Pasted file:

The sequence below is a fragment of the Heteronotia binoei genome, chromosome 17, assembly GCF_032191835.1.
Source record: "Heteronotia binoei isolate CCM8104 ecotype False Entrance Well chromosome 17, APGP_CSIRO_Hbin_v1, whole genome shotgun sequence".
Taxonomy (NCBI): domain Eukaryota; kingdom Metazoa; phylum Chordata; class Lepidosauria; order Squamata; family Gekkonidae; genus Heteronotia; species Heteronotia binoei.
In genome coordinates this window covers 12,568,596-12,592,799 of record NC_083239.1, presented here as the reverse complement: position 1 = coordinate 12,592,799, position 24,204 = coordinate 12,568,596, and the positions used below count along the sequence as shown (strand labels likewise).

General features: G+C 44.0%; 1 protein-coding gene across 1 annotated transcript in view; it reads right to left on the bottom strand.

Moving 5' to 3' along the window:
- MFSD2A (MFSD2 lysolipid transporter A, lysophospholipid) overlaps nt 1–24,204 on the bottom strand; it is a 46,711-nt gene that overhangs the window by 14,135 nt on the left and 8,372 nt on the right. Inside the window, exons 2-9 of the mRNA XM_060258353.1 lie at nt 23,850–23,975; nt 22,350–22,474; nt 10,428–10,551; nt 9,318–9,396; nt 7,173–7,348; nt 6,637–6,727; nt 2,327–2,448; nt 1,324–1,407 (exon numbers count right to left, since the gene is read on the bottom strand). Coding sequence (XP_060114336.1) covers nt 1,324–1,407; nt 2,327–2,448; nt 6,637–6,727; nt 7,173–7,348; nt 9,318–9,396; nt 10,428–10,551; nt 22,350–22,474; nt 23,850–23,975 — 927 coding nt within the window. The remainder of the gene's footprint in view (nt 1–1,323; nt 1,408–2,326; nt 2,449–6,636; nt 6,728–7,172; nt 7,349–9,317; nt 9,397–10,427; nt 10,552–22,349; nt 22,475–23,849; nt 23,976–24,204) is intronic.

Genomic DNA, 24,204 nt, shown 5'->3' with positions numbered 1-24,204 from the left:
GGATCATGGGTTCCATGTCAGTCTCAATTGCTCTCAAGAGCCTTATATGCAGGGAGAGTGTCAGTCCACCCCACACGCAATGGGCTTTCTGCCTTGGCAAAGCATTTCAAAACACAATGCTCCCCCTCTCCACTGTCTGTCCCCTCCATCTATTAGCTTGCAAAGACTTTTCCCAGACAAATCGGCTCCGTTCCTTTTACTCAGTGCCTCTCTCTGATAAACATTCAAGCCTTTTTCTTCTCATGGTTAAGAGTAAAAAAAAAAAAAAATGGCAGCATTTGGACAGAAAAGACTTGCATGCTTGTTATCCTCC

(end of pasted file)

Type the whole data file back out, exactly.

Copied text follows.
The sequence below is a fragment of the Heteronotia binoei genome, chromosome 17, assembly GCF_032191835.1.
Source record: "Heteronotia binoei isolate CCM8104 ecotype False Entrance Well chromosome 17, APGP_CSIRO_Hbin_v1, whole genome shotgun sequence".
Taxonomy (NCBI): domain Eukaryota; kingdom Metazoa; phylum Chordata; class Lepidosauria; order Squamata; family Gekkonidae; genus Heteronotia; species Heteronotia binoei.
In genome coordinates this window covers 12,568,596-12,592,799 of record NC_083239.1, presented here as the reverse complement: position 1 = coordinate 12,592,799, position 24,204 = coordinate 12,568,596, and the positions used below count along the sequence as shown (strand labels likewise).

General features: G+C 44.0%; 1 protein-coding gene across 1 annotated transcript in view; it reads right to left on the bottom strand.

Moving 5' to 3' along the window:
- MFSD2A (MFSD2 lysolipid transporter A, lysophospholipid) overlaps nt 1–24,204 on the bottom strand; it is a 46,711-nt gene that overhangs the window by 14,135 nt on the left and 8,372 nt on the right. Inside the window, exons 2-9 of the mRNA XM_060258353.1 lie at nt 23,850–23,975; nt 22,350–22,474; nt 10,428–10,551; nt 9,318–9,396; nt 7,173–7,348; nt 6,637–6,727; nt 2,327–2,448; nt 1,324–1,407 (exon numbers count right to left, since the gene is read on the bottom strand). Coding sequence (XP_060114336.1) covers nt 1,324–1,407; nt 2,327–2,448; nt 6,637–6,727; nt 7,173–7,348; nt 9,318–9,396; nt 10,428–10,551; nt 22,350–22,474; nt 23,850–23,975 — 927 coding nt within the window. The remainder of the gene's footprint in view (nt 1–1,323; nt 1,408–2,326; nt 2,449–6,636; nt 6,728–7,172; nt 7,349–9,317; nt 9,397–10,427; nt 10,552–22,349; nt 22,475–23,849; nt 23,976–24,204) is intronic.

Genomic DNA, 24,204 nt, shown 5'->3' with positions numbered 1-24,204 from the left:
GGATCATGGGTTCCATGTCAGTCTCAATTGCTCTCAAGAGCCTTATATGCAGGGAGAGTGTCAGTCCACCCCACACGCAATGGGCTTTCTGCCTTGGCAAAGCATTTCAAAACACAATGCTCCCCCTCTCCACTGTCTGTCCCCTCCATCTATTAGCTTGCAAAGACTTTTCCCAGACAAATCGGCTCCGTTCCTTTTACTCAGTGCCTCTCTCTGATAAACATTCAAGCCTTTTTCTTCTCATGGTTAAGAGTAAAAAAAAAAAAAAATGGCAGCATTTGGACAGAAAAGACTTGCATGCTTGTTATCCTCC